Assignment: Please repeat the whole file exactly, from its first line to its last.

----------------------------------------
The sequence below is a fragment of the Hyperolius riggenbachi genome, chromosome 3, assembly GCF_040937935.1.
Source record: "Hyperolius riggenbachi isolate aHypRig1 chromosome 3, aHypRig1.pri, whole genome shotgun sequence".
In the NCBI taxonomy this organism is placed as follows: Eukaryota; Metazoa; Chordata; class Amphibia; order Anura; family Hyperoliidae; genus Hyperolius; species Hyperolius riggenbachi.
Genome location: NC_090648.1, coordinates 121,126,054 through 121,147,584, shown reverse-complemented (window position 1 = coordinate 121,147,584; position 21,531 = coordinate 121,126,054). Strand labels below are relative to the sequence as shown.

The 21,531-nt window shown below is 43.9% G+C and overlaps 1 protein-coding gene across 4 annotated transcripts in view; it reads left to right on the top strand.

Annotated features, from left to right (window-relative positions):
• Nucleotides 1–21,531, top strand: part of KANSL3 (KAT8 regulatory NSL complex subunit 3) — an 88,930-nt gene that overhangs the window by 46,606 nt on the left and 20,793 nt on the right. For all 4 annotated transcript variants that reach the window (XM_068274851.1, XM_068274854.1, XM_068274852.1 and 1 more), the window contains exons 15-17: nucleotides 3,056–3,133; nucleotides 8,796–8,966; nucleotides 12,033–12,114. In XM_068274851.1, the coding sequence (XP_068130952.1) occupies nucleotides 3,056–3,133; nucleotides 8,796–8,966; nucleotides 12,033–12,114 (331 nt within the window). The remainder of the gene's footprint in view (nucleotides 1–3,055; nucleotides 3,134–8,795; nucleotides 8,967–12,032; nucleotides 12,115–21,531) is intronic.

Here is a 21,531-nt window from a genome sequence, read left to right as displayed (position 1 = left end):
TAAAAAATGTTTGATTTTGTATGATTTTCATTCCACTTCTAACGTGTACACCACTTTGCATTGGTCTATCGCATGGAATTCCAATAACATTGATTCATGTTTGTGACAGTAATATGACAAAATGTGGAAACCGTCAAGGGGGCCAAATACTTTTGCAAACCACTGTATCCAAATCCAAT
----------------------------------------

The sequence below is a fragment of the Hyperolius riggenbachi genome, chromosome 3, assembly GCF_040937935.1.
Source record: "Hyperolius riggenbachi isolate aHypRig1 chromosome 3, aHypRig1.pri, whole genome shotgun sequence".
In the NCBI taxonomy this organism is placed as follows: Eukaryota; Metazoa; Chordata; class Amphibia; order Anura; family Hyperoliidae; genus Hyperolius; species Hyperolius riggenbachi.
Genome location: NC_090648.1, coordinates 121,126,054 through 121,147,584, shown reverse-complemented (window position 1 = coordinate 121,147,584; position 21,531 = coordinate 121,126,054). Strand labels below are relative to the sequence as shown.

The 21,531-nt window shown below is 43.9% G+C and overlaps 1 protein-coding gene across 4 annotated transcripts in view; it reads left to right on the top strand.

Annotated features, from left to right (window-relative positions):
• Nucleotides 1–21,531, top strand: part of KANSL3 (KAT8 regulatory NSL complex subunit 3) — an 88,930-nt gene that overhangs the window by 46,606 nt on the left and 20,793 nt on the right. For all 4 annotated transcript variants that reach the window (XM_068274851.1, XM_068274854.1, XM_068274852.1 and 1 more), the window contains exons 15-17: nucleotides 3,056–3,133; nucleotides 8,796–8,966; nucleotides 12,033–12,114. In XM_068274851.1, the coding sequence (XP_068130952.1) occupies nucleotides 3,056–3,133; nucleotides 8,796–8,966; nucleotides 12,033–12,114 (331 nt within the window). The remainder of the gene's footprint in view (nucleotides 1–3,055; nucleotides 3,134–8,795; nucleotides 8,967–12,032; nucleotides 12,115–21,531) is intronic.

Here is a 21,531-nt window from a genome sequence, read left to right as displayed (position 1 = left end):
TAAAAAATGTTTGATTTTGTATGATTTTCATTCCACTTCTAACGTGTACACCACTTTGCATTGGTCTATCGCATGGAATTCCAATAACATTGATTCATGTTTGTGACAGTAATATGACAAAATGTGGAAACCGTCAAGGGGGCCAAATACTTTTGCAAACCACTGTATCCAAATCCAAT